There are vague nods to the horror of the conflict, but the terrible facts of what fighting in the Great War meant never become an important part of A Supernatural War. Davies oddly abstracts the practices and beliefs he examines from his ostensible subject. When he writes of a brief stir over continuing belief in witchcraft in Wales during 1915, hereads the incident as evidence that “a global conflict could seem very far away.” So, did the War have any affect at all on the nature of belief in the supernatural?
Davies’ use of evidence sometimes makes the answer to this question even more opaque. When writing about soldiers’ beliefs in ghostly visitations, he points us toward Siegfried Sassoon and his 1919 work, Memoirs of an Infantry Officer. Sassoon, famed for his combination of nearly inhuman battlefield courage and his anti-war poetry and politics, certainly did see the Great War dead slithering across the floor at him during a period of convalescence. He even reported the corpses of comrades wandering about Piccadilly.
However, Sassoon wrote about such matters with the awareness that he had suffered trauma, that these hallucinogenic horrors came from a mind untethered by the brutality of the Front. Davies passes over the much-discussed “battlefield hypnosis” associated with constant shelling, intense anxiety, and the sheer horror of finding oneself surrounded by the dead.
French Troops in communication trench AL25 / From an Album (AL-25) belonning to James Faye, who served in the First World War. Repository: San Diego Air and Space Museum Archive (Public Domain / Wikimedia Commons)
The memoirs of WWI soldiers are filled with references to seeing things that could not have been there and, by their own account, they understood that. Whether they called it “shell shock” or “losing ones hold” or “a severe nervous condition”, they didn’t believe they experienced actual ghostly encounters. They knew that it was the War itself that haunted them, the War that became almost anthropomorphic, a self-conscious thing out to murder them. “Whose winning?” went the not-so funny trench joke. “The war,” came the weary punch line.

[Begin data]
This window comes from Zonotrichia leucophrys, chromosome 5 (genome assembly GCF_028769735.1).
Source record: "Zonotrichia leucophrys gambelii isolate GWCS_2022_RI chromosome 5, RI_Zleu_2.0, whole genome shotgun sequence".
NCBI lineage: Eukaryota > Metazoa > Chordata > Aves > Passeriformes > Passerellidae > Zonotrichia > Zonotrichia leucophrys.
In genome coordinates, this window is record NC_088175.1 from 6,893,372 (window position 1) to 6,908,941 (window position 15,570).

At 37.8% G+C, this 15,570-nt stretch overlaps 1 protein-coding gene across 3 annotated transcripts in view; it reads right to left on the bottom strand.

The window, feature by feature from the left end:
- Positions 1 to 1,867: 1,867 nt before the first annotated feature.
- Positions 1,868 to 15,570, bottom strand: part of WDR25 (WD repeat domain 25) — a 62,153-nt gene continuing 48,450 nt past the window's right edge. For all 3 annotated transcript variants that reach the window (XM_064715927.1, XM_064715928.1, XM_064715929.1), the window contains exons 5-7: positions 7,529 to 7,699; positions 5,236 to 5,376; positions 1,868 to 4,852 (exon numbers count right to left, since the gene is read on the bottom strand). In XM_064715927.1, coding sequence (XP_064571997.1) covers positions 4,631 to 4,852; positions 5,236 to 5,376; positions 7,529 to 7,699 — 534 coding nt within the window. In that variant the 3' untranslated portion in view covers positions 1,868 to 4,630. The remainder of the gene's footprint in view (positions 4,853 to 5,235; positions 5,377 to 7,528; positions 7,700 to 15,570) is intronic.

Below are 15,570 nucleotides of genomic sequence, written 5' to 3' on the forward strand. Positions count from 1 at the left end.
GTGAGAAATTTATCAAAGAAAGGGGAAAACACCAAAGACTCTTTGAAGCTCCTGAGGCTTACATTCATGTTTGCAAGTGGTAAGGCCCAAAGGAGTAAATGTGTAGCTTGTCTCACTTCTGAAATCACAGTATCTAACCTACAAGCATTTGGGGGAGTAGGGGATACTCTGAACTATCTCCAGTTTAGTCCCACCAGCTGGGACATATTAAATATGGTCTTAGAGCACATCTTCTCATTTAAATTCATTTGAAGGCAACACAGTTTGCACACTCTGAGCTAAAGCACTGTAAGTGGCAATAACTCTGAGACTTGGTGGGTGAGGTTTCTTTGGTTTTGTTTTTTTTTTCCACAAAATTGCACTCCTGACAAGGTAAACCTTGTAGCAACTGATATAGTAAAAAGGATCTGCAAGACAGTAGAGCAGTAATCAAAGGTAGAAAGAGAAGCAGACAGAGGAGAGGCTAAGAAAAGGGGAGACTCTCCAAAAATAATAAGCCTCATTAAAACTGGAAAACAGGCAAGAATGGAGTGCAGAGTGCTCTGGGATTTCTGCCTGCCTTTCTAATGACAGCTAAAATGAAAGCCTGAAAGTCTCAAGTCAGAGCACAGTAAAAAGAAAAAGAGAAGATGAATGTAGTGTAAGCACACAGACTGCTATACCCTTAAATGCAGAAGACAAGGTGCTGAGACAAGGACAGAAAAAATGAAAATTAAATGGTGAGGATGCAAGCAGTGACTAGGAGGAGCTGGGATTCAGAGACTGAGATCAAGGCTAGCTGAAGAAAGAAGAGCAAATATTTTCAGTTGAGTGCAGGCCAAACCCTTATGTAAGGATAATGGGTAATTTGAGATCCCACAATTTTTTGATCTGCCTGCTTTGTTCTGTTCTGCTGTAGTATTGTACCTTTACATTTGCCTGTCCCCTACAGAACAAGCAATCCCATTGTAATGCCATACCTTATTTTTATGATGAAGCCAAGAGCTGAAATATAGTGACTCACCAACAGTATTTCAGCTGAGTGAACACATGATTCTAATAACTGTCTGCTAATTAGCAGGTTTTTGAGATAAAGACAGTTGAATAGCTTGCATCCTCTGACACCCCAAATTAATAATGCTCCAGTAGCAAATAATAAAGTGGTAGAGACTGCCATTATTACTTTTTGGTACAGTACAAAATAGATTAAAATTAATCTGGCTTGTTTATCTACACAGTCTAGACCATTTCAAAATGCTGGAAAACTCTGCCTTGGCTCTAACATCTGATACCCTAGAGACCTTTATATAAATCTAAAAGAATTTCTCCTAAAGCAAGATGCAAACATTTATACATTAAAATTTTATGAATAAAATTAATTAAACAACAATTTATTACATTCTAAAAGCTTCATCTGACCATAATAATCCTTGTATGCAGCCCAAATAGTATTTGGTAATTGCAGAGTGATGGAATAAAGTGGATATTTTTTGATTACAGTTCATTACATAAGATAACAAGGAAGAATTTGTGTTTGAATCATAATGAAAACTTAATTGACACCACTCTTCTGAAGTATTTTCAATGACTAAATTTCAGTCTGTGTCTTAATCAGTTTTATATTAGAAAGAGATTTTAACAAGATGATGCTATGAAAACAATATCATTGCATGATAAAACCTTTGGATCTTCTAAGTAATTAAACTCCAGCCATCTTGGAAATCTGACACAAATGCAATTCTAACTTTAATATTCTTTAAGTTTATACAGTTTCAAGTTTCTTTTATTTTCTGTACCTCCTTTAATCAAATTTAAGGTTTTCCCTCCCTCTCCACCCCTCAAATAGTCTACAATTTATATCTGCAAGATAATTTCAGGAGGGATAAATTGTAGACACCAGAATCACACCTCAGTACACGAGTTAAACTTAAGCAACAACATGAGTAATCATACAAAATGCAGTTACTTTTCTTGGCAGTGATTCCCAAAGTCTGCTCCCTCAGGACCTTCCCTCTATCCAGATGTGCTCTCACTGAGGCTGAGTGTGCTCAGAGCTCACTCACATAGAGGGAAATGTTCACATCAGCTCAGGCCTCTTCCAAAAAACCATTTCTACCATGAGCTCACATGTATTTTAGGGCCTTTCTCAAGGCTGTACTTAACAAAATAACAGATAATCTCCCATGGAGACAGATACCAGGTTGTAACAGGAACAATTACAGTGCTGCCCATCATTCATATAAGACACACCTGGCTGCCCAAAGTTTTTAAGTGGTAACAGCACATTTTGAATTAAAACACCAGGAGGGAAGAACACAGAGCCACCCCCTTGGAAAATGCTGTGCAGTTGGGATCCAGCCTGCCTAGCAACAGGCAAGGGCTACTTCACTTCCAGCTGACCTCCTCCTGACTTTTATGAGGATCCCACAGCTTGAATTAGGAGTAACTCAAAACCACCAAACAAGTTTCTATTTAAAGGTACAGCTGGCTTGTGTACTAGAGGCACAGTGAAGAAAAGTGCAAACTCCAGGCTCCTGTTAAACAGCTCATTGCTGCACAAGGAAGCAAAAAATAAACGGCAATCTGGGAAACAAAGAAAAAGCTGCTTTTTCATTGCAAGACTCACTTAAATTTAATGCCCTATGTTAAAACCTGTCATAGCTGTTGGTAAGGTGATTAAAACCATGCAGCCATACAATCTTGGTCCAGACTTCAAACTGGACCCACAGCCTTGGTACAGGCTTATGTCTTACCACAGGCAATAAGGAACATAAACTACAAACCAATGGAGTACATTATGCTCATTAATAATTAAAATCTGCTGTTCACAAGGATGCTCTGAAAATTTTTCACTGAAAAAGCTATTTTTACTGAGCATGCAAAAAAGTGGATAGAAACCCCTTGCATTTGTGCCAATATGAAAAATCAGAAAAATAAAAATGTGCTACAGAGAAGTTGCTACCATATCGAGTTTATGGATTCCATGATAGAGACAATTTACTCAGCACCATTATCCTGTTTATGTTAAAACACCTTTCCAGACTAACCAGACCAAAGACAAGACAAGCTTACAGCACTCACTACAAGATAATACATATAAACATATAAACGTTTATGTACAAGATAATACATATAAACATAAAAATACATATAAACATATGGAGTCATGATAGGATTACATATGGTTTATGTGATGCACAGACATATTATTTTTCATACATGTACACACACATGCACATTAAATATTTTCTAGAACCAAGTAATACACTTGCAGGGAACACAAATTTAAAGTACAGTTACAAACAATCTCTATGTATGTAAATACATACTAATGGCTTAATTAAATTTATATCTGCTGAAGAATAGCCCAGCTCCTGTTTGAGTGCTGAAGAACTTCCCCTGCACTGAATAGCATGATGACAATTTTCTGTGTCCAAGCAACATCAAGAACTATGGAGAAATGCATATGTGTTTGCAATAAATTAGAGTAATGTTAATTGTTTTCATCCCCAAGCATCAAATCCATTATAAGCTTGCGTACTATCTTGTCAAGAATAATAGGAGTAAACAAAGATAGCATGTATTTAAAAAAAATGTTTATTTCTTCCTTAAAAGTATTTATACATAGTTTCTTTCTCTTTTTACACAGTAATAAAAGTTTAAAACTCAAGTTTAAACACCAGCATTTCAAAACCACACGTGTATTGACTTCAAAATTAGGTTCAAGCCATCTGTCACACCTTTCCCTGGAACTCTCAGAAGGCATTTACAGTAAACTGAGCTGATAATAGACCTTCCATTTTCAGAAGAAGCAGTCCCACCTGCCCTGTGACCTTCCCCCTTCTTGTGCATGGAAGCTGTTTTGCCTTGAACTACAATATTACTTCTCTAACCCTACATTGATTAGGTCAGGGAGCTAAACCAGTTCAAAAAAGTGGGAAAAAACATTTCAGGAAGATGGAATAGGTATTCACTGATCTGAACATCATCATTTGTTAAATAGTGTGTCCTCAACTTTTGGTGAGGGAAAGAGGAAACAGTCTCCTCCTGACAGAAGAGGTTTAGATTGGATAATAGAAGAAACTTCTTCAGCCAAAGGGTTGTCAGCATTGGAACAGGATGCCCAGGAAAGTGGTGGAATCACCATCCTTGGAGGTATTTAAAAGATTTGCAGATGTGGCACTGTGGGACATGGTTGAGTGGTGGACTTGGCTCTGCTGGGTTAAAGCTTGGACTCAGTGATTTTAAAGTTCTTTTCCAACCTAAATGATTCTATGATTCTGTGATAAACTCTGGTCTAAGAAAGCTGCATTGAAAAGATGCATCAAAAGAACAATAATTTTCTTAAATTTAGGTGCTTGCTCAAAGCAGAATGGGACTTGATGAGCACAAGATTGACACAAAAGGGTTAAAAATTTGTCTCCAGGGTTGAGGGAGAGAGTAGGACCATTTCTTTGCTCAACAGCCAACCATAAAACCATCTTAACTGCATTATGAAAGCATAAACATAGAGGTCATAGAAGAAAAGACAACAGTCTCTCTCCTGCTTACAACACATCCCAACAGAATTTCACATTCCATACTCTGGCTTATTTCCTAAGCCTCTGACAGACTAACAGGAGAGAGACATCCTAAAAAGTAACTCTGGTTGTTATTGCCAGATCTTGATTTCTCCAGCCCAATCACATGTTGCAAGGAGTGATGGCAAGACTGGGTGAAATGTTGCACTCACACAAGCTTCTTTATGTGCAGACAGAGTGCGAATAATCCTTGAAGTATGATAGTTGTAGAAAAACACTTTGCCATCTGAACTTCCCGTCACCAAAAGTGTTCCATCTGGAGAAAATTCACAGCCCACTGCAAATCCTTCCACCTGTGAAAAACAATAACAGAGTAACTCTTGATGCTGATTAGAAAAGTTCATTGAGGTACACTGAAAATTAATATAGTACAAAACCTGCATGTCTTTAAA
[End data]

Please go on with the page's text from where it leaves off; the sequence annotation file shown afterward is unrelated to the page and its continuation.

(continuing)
Ultimately, Davies explores this problematic evidence to very little purpose. He concludes that seeing ghosts in the trenches proved exceedingly rare, proposing that perhaps the soldier’s constant encounter with the raw physicality of death made them less likely to believe they’d seen an apparition. He’s probably right.
By far the most engaging section of A Supernatural War comes in the plentiful anecdotes about lucky charms, amulets, and religious items from Bibles to crucifixes. However, historian Eric J. Leed also wrote about ritual behavior and magical thinking in the trenches and came away with a somewhat different line of thought. No Man’s Land: Combat and Identity in World War 1 (1979), suggests that rather than the enduring power of occult thought, the resort to such paraphernalia reminds us of the sheer technological terror wreaked on human beings by the Great War’s lethal new modes of murder. They do not so much bear out Davies’ claim that the supernatural and the modern blend and intertwine. Instead, such charms seem like touts from the rag and bone shop of modernity, often failing, in their psychological purpose, to feel a sense of control amid the whirling chaos of blood and corpses.
A Supernatural War certainly has value, though I suspect it will largely appeal to historians, amateur and professional, rather than a larger public. There’s much to be learned here, and Davies’ chapter on the crackdown by British authorities on fortune-tellers both before and during the War will fascinate many readers. That chapter alone is perhaps worth the price of admission.
In their 2002 book, 14-18: Understanding the Great War, historians Stéphane Audoin-Rouzeau and Annette Becker warned of the peculiar danger of writing about war without writing about violence, an odd trait in works purportedly examining combat. There has too often been, they write, “a sense that it is indecent to deal with the problem of violence or to study it as such.”
I’m afraid we see this in Davies’ otherwise admirable book. A whiff of antiquarian enthusiasm exudes a bit too much from the relish with which he tells readers of folk and religious practice. The Great War, the expansive black hole that swallowed the last century, can never become a set of interesting anecdotes. To again quote Walter Benjamin, we must write of such things “with as much bitterness as possible.”